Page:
Just a few years ago the park was a jungle dotted with crumbling buildings, which is what it was left to become when it closed down in the 70s, a decade that saw the demise of lots of small amusement parks and roadside attractions. There's not much more to see now, but a lot of progress has been made since the train started running again in 2011. The land was cleared of brush, one of the depots was renovated and given a nice paint job, and of course the remaining mini steam engines—several were sold off—have been fixed up to run on about a quarter mile of restored track. The historic baseball grounds have been turned into an RV park, so there's a better chance tourists will, in fact, come around and board the trains.
Two of the volunteers, middle-aged brothers named Mark and Victor Smith, agreed to give me a tour of the grounds. Victor carries around a binder of photos to help me reconcile what is and what was—a slab of concrete that used to be the beer garden, the approximate spot where a hand-built stone dollhouse used to stand, a wall of steps that lead down to the valley that used to drip with flowers (a questionably functional fountain is now its centerpiece). The Smith brothers don't have familial ties to the House of David, but they grew up in rural Benton Harbor with the train whistle as a sort of siren song they could hear from miles away, which is impressive because the engines are only tiny things—maybe three feet tall and seven feet long. The brothers also grew up amid rumors about the weird old inhabitants of the two colonies on Britain Avenue. Says Mark, a history teacher: "If you talk to local people, a lot of them will tell you some pretty fantastic stories—I would say 90 percent of it is nonsense. The more you research you'll see it's blown out of proportion."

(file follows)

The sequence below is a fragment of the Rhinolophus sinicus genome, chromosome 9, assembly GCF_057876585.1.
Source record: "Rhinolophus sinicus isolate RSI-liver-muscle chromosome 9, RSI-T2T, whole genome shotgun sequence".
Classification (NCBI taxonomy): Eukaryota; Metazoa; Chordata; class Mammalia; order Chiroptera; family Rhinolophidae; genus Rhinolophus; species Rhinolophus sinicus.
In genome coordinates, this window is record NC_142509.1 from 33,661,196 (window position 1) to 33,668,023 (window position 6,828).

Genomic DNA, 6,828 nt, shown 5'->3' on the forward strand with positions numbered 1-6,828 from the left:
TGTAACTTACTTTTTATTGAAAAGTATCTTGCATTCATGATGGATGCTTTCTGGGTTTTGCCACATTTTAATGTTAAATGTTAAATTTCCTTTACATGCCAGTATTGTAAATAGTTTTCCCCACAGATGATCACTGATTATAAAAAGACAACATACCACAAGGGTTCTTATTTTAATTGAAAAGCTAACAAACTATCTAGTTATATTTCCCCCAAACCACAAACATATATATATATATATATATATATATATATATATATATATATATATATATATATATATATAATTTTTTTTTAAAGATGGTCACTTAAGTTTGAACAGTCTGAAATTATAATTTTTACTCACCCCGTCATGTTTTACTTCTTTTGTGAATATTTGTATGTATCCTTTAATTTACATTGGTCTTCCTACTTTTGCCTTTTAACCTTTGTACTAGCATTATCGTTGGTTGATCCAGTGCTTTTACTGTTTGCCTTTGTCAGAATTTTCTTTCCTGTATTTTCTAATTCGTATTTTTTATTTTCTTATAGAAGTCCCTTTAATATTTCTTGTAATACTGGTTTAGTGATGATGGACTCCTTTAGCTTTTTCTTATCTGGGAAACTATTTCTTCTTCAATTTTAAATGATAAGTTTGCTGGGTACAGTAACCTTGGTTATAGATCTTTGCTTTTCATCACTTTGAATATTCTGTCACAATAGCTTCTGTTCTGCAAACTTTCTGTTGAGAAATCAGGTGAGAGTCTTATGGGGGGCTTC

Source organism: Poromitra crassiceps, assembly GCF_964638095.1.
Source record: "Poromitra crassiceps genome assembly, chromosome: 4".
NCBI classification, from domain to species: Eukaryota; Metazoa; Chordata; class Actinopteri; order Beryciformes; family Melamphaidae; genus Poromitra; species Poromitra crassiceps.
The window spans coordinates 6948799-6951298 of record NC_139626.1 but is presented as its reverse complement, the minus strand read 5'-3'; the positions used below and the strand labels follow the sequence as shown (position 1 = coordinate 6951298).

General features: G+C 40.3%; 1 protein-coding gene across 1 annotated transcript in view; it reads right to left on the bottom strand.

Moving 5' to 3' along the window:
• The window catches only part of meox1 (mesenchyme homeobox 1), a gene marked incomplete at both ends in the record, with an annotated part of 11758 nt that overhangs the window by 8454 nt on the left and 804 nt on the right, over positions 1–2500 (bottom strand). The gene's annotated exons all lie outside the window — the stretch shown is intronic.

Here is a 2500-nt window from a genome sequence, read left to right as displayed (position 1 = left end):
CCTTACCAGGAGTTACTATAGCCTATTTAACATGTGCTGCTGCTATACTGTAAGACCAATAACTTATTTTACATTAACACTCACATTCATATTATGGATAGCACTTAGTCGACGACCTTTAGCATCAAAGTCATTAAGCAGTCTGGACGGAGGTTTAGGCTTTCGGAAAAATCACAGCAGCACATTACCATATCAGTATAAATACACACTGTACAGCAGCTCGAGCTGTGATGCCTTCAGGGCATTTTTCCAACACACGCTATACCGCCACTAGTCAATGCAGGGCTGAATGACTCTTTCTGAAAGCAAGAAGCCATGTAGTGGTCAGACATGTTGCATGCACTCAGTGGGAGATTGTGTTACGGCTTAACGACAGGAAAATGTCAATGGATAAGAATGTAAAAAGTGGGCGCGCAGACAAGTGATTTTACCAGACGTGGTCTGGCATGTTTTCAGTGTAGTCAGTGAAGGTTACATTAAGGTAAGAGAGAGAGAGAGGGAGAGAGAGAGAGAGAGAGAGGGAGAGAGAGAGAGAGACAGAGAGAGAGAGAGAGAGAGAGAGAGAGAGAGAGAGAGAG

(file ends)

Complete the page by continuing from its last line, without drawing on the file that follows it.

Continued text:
Probably the most recited of the stories is an oldie about Benjamin Purnell coercing young female members of his sect into having sex in secret tunnels inside Shiloh, a sprawling Victorian mansion that used to be the heart of the commune (and is currently being renovated). Purnell was convicted of fraud, but he died before the charges of sex abuse could go anywhere. In her husband's absence, Mary split off from the House of David and started her own colony, City of David, directly across the street.
Currently, Mary's City of David has three members. The Smith brothers and I find one of them, a slightly stooped and bearded man named Ron Taylor, sitting on a bench looking out at the baseball field he personally cleared a decade and a half ago for a local team, the Berrien County Cranberry Boggers. Besides being the colony's unofficial secretary and trustee, Taylor serves as its historian, giving guided walking tours of the old mansions on the property and operating the museum. He also plays first base on the City of David vintage baseball team, which is populated by "friends, family, historic people, people from the area," Taylor says. They play gloveless—it's 1858 rules, so there's no protective gear whatsoever—and his broken fingers are badges of honor, as are the baseballs that were made by hand by a House of David member until he passed away last year.
This year they'll play seven home games on their home field and 14 away games, including one in Lincoln Park on May 18. Taylor jokes about playing so close to Wrigley, "The problem with playing Chicago when the Cubs are in town is that everyone comes to see us instead of them and then we have to apologize." Since he's sort of the colony's ambassador—and since everyone says the rest of the members are very into keeping to themselves—I ask him what he thinks about Eden Springs being revitalized. He nods his approval. "Everything's up."